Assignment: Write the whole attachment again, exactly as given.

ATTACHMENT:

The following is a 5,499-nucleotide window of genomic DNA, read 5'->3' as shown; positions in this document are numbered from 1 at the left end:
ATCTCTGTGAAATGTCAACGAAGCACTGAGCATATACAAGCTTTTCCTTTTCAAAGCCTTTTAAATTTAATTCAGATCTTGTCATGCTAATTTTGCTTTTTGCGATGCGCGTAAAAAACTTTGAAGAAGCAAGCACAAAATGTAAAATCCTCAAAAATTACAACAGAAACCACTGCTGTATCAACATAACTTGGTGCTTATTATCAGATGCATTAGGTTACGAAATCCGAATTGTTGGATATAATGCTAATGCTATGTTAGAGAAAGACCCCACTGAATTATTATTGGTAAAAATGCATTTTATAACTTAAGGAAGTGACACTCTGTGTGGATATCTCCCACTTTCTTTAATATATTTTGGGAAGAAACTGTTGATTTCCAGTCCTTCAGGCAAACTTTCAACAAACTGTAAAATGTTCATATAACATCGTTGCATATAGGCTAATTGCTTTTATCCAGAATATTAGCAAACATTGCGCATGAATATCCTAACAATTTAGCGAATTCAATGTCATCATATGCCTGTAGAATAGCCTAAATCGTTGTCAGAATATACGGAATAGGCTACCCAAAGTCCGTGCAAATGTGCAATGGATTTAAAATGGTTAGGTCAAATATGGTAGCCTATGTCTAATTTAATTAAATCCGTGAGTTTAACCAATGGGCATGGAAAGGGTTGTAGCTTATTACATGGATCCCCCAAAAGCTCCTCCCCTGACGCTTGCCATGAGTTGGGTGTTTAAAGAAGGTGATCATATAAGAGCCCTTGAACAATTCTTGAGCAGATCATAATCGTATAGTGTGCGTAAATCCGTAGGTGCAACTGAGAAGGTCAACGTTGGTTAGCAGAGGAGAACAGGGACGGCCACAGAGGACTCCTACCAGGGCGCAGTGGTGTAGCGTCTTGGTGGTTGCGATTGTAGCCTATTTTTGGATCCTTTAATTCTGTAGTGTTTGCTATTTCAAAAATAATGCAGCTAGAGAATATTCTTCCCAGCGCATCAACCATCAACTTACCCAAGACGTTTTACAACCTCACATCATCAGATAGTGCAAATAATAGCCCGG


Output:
The following is a 5,499-nucleotide window of genomic DNA, read 5'->3' as shown; positions in this document are numbered from 1 at the left end:
ATCTCTGTGAAATGTCAACGAAGCACTGAGCATATACAAGCTTTTCCTTTTCAAAGCCTTTTAAATTTAATTCAGATCTTGTCATGCTAATTTTGCTTTTTGCGATGCGCGTAAAAAACTTTGAAGAAGCAAGCACAAAATGTAAAATCCTCAAAAATTACAACAGAAACCACTGCTGTATCAACATAACTTGGTGCTTATTATCAGATGCATTAGGTTACGAAATCCGAATTGTTGGATATAATGCTAATGCTATGTTAGAGAAAGACCCCACTGAATTATTATTGGTAAAAATGCATTTTATAACTTAAGGAAGTGACACTCTGTGTGGATATCTCCCACTTTCTTTAATATATTTTGGGAAGAAACTGTTGATTTCCAGTCCTTCAGGCAAACTTTCAACAAACTGTAAAATGTTCATATAACATCGTTGCATATAGGCTAATTGCTTTTATCCAGAATATTAGCAAACATTGCGCATGAATATCCTAACAATTTAGCGAATTCAATGTCATCATATGCCTGTAGAATAGCCTAAATCGTTGTCAGAATATACGGAATAGGCTACCCAAAGTCCGTGCAAATGTGCAATGGATTTAAAATGGTTAGGTCAAATATGGTAGCCTATGTCTAATTTAATTAAATCCGTGAGTTTAACCAATGGGCATGGAAAGGGTTGTAGCTTATTACATGGATCCCCCAAAAGCTCCTCCCCTGACGCTTGCCATGAGTTGGGTGTTTAAAGAAGGTGATCATATAAGAGCCCTTGAACAATTCTTGAGCAGATCATAATCGTATAGTGTGCGTAAATCCGTAGGTGCAACTGAGAAGGTCAACGTTGGTTAGCAGAGGAGAACAGGGACGGCCACAGAGGACTCCTACCAGGGCGCAGTGGTGTAGCGTCTTGGTGGTTGCGATTGTAGCCTATTTTTGGATCCTTTAATTCTGTAGTGTTTGCTATTTCAAAAATAATGCAGCTAGAGAATATTCTTCCCAGCGCATCAACCATCAACTTACCCAAGACGTTTTACAACCTCACATCATCAGATAGTGCAAATAATAGCCCGG